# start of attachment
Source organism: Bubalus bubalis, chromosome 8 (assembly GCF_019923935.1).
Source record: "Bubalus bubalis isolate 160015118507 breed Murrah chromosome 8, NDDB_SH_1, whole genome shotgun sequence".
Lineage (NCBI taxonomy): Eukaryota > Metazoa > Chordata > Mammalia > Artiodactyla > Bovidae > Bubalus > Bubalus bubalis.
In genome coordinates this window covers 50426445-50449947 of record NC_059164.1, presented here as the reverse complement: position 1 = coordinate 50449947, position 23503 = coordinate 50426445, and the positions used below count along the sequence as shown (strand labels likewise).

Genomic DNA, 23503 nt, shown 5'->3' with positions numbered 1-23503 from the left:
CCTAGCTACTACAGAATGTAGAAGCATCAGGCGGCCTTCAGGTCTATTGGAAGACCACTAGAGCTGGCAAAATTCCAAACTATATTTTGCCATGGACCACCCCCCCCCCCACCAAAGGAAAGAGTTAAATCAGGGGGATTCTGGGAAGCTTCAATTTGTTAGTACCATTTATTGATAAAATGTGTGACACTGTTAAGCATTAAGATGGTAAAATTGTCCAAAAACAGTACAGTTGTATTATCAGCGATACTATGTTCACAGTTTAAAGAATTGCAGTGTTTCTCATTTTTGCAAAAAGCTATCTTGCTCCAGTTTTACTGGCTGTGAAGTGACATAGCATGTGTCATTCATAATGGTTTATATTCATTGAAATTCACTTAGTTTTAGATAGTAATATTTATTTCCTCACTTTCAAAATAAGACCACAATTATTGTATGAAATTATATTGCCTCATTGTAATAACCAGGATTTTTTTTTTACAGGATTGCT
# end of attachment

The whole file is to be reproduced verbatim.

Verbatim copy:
Source organism: Bubalus bubalis, chromosome 8 (assembly GCF_019923935.1).
Source record: "Bubalus bubalis isolate 160015118507 breed Murrah chromosome 8, NDDB_SH_1, whole genome shotgun sequence".
Lineage (NCBI taxonomy): Eukaryota > Metazoa > Chordata > Mammalia > Artiodactyla > Bovidae > Bubalus > Bubalus bubalis.
In genome coordinates this window covers 50426445-50449947 of record NC_059164.1, presented here as the reverse complement: position 1 = coordinate 50449947, position 23503 = coordinate 50426445, and the positions used below count along the sequence as shown (strand labels likewise).

Genomic DNA, 23503 nt, shown 5'->3' with positions numbered 1-23503 from the left:
CCTAGCTACTACAGAATGTAGAAGCATCAGGCGGCCTTCAGGTCTATTGGAAGACCACTAGAGCTGGCAAAATTCCAAACTATATTTTGCCATGGACCACCCCCCCCCCCACCAAAGGAAAGAGTTAAATCAGGGGGATTCTGGGAAGCTTCAATTTGTTAGTACCATTTATTGATAAAATGTGTGACACTGTTAAGCATTAAGATGGTAAAATTGTCCAAAAACAGTACAGTTGTATTATCAGCGATACTATGTTCACAGTTTAAAGAATTGCAGTGTTTCTCATTTTTGCAAAAAGCTATCTTGCTCCAGTTTTACTGGCTGTGAAGTGACATAGCATGTGTCATTCATAATGGTTTATATTCATTGAAATTCACTTAGTTTTAGATAGTAATATTTATTTCCTCACTTTCAAAATAAGACCACAATTATTGTATGAAATTATATTGCCTCATTGTAATAACCAGGATTTTTTTTTTACAGGATTGCT